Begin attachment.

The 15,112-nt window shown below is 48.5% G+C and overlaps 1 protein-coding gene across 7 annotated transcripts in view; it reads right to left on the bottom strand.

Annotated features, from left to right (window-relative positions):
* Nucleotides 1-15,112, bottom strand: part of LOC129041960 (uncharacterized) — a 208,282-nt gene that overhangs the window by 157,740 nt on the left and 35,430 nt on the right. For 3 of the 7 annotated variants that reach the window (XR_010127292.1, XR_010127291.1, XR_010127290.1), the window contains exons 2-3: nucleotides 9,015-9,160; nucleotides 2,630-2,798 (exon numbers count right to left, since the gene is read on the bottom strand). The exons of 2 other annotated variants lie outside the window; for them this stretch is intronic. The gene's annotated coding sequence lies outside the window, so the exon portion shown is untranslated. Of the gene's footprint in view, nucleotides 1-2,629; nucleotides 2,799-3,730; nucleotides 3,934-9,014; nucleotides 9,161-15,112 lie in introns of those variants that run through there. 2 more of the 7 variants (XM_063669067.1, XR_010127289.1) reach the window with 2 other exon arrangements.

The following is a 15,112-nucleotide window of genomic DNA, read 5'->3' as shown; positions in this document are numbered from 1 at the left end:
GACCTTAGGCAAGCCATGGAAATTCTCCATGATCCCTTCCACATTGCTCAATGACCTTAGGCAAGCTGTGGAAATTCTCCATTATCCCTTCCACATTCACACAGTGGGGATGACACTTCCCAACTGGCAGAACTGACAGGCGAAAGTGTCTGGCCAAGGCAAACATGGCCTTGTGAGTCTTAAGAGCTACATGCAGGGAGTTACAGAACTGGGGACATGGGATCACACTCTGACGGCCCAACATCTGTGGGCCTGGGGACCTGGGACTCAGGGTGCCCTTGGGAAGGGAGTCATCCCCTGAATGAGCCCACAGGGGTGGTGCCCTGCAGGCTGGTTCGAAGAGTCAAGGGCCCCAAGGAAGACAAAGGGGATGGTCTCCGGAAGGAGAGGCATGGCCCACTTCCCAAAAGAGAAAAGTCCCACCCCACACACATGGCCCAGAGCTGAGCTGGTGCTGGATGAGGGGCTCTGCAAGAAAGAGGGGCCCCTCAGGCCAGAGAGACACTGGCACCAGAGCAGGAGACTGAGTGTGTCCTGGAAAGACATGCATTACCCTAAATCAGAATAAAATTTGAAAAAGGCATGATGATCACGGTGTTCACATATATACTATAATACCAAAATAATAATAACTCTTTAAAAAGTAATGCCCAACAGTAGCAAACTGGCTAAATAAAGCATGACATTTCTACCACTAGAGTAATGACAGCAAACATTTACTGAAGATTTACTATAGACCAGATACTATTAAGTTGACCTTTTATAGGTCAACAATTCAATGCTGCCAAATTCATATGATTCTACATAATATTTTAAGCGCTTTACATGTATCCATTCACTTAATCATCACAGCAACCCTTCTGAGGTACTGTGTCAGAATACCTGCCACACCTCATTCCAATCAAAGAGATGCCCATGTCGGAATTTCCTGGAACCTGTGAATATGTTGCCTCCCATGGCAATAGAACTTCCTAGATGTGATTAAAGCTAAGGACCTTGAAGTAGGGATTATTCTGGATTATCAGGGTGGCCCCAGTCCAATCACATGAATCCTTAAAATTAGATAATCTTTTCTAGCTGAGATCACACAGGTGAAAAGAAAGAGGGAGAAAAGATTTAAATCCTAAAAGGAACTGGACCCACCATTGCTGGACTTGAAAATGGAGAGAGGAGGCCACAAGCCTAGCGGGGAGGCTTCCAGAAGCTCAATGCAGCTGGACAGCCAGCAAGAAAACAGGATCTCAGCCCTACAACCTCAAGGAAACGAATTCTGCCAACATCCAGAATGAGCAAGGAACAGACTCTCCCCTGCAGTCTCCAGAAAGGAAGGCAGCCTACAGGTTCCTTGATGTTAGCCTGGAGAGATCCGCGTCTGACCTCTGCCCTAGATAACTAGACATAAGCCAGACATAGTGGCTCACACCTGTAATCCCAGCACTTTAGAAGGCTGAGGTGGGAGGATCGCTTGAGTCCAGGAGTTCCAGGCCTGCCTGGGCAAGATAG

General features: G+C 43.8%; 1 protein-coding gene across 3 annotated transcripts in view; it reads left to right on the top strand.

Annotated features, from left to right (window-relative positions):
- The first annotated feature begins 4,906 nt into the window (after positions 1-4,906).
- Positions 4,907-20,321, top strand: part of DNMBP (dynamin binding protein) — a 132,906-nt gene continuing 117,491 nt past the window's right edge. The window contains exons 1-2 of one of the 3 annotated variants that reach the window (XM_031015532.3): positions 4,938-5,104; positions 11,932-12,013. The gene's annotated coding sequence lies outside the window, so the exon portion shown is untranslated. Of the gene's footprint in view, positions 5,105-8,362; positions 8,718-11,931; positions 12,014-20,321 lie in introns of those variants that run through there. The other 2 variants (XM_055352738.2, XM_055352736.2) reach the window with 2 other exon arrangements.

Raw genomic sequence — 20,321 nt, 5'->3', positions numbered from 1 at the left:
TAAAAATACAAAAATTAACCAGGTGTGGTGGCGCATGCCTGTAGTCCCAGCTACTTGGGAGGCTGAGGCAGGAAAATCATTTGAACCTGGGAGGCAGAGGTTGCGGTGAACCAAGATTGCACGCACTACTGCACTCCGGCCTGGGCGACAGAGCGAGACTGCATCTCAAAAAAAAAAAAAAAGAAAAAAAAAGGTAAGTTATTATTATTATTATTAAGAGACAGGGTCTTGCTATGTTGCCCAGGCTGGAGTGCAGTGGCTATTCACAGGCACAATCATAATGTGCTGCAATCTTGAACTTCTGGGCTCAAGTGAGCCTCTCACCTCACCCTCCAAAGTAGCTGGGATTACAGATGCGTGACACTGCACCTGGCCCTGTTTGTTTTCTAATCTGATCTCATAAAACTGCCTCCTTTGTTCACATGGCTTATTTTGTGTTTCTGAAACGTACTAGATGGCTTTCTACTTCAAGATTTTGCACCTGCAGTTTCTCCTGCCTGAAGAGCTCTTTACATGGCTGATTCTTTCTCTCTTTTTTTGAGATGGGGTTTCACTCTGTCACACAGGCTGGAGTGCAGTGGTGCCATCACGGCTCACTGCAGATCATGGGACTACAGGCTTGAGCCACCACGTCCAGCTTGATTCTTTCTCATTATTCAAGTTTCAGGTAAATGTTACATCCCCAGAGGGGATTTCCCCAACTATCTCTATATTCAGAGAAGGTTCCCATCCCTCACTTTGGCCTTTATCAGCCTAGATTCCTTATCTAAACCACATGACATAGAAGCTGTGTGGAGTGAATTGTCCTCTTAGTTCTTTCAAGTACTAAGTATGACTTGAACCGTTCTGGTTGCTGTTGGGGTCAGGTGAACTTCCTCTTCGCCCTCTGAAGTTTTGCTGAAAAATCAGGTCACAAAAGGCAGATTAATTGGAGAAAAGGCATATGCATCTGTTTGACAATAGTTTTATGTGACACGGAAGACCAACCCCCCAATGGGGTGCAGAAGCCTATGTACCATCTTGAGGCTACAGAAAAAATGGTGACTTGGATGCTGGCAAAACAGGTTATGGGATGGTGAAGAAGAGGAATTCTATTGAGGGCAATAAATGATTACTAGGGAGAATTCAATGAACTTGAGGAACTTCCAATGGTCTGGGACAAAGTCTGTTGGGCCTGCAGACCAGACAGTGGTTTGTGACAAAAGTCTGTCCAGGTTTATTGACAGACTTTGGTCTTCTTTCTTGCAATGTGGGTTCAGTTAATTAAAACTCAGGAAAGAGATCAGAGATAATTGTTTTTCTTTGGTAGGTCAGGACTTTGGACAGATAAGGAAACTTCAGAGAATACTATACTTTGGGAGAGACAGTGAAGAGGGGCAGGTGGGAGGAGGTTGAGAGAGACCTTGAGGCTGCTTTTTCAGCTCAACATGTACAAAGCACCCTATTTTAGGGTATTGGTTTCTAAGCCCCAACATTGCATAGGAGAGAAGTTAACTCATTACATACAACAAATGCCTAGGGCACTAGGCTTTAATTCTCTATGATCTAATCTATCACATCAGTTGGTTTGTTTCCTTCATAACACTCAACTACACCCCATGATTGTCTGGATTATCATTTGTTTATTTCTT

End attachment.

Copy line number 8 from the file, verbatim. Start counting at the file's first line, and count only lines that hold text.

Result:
- The first annotated feature begins 4,906 nt into the window (after positions 1-4,906).